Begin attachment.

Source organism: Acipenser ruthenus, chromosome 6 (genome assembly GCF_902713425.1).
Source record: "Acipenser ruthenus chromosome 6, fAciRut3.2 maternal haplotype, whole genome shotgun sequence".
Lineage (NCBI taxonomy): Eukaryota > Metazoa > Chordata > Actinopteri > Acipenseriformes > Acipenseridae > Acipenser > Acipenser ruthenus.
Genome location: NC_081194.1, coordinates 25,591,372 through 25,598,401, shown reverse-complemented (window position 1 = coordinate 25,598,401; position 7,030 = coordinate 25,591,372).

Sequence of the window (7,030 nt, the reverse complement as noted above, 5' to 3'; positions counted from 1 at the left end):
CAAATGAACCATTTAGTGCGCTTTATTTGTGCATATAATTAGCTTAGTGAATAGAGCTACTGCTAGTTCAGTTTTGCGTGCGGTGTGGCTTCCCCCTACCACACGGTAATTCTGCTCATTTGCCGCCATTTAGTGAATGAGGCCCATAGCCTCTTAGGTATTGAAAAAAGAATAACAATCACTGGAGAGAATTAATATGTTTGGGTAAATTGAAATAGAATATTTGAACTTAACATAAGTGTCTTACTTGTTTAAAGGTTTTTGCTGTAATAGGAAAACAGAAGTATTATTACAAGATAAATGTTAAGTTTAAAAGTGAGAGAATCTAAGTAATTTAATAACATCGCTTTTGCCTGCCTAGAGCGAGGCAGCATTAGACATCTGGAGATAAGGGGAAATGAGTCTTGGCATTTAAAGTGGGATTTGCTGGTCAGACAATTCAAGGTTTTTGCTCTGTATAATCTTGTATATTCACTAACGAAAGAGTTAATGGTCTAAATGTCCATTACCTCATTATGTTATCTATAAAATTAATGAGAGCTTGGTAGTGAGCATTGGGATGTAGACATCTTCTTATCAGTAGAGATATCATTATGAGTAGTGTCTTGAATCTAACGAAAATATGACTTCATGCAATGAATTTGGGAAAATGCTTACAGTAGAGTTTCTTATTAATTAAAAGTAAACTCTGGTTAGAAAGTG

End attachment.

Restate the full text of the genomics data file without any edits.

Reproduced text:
Source organism: Acipenser ruthenus, chromosome 6 (genome assembly GCF_902713425.1).
Source record: "Acipenser ruthenus chromosome 6, fAciRut3.2 maternal haplotype, whole genome shotgun sequence".
Lineage (NCBI taxonomy): Eukaryota > Metazoa > Chordata > Actinopteri > Acipenseriformes > Acipenseridae > Acipenser > Acipenser ruthenus.
Genome location: NC_081194.1, coordinates 25,591,372 through 25,598,401, shown reverse-complemented (window position 1 = coordinate 25,598,401; position 7,030 = coordinate 25,591,372).

Sequence of the window (7,030 nt, the reverse complement as noted above, 5' to 3'; positions counted from 1 at the left end):
CAAATGAACCATTTAGTGCGCTTTATTTGTGCATATAATTAGCTTAGTGAATAGAGCTACTGCTAGTTCAGTTTTGCGTGCGGTGTGGCTTCCCCCTACCACACGGTAATTCTGCTCATTTGCCGCCATTTAGTGAATGAGGCCCATAGCCTCTTAGGTATTGAAAAAAGAATAACAATCACTGGAGAGAATTAATATGTTTGGGTAAATTGAAATAGAATATTTGAACTTAACATAAGTGTCTTACTTGTTTAAAGGTTTTTGCTGTAATAGGAAAACAGAAGTATTATTACAAGATAAATGTTAAGTTTAAAAGTGAGAGAATCTAAGTAATTTAATAACATCGCTTTTGCCTGCCTAGAGCGAGGCAGCATTAGACATCTGGAGATAAGGGGAAATGAGTCTTGGCATTTAAAGTGGGATTTGCTGGTCAGACAATTCAAGGTTTTTGCTCTGTATAATCTTGTATATTCACTAACGAAAGAGTTAATGGTCTAAATGTCCATTACCTCATTATGTTATCTATAAAATTAATGAGAGCTTGGTAGTGAGCATTGGGATGTAGACATCTTCTTATCAGTAGAGATATCATTATGAGTAGTGTCTTGAATCTAACGAAAATATGACTTCATGCAATGAATTTGGGAAAATGCTTACAGTAGAGTTTCTTATTAATTAAAAGTAAACTCTGGTTAGAAAGTG